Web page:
If you're an REI member you can wait for their scratch and dent sale and usually find awesome deals there. I picked up my T2 that way for $50. It was in perfect shape and had all the parts. It looked (IMO) like someone bought it for a biking trip, used it that once, and then returned it taking advantage of REI's liberal return policy. They had 2 that day at that price and I'm still kicking myself for not buying both.

    I have the Thule T2 on my Jetta right now, it does hang low but I have yet to drag it on anything. Just be aware you having something hanging off the back. The bike is very secure on that rack back there, even when hitting 85mph on the interstate on the way into work this AM. I didn't get any sway or rocking at all. The rack is super easy to load/unload, much easier than a roof rack. We had a Yak rack on the roof but my wife was always complaining about how hard it was to get the bikes up there so we put a hitch on the Jetta to solve that issue. She can install and carry the T2 no problem and she's all of five feet tall, so you shouldn't have an issue. I would recommend the T2 in a heart beat, and I have yet to run into any problems with it...plus for $50 there's really no room to complain.
    You better take care of me, Lord. If you don't you're gonna have me on your hands.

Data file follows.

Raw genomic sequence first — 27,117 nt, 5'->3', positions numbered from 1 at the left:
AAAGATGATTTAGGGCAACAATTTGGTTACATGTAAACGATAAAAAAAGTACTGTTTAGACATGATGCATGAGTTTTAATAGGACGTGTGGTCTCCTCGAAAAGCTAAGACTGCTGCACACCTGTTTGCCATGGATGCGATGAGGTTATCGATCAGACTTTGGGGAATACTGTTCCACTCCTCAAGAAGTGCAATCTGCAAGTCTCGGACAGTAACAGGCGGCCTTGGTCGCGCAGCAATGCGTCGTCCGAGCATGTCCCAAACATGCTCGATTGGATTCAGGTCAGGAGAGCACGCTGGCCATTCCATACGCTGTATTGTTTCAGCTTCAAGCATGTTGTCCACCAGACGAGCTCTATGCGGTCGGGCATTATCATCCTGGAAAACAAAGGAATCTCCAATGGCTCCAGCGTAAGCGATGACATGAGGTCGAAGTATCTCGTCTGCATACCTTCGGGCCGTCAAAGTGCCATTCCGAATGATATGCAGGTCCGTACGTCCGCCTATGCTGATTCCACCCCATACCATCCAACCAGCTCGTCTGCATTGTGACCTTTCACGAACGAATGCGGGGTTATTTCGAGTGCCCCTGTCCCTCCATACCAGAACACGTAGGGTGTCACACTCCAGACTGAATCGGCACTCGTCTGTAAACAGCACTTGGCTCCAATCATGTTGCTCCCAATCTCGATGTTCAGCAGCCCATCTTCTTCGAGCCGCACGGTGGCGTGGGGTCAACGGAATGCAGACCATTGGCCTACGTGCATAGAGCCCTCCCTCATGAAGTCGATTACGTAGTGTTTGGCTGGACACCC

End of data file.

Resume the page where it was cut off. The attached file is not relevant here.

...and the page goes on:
17. #17
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    1up Quick-Rack


    John & 7crwolf,

    +1 Would love to hear how you like the 1up Quick-Rack! Specifically, I'm interested in:

    - Pinless/boltless hitch mount. It seems like it is pretty much held in by friction with the extender ball, no?

    - How far does the first rack and the Add-On stick out horizontally from the end of your hitch receiver? I'm worried about clearance on our steep driveway.

    - How is the sway when you drive?

    There is one review for this in the MTBR Review section, but that user has no posts in the forum. So, maybe it was put there by someone at 1upUSA, especially since they have a link to it on their website?

    Thanks!
    Consuela

  18. #18
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    Guys who asked...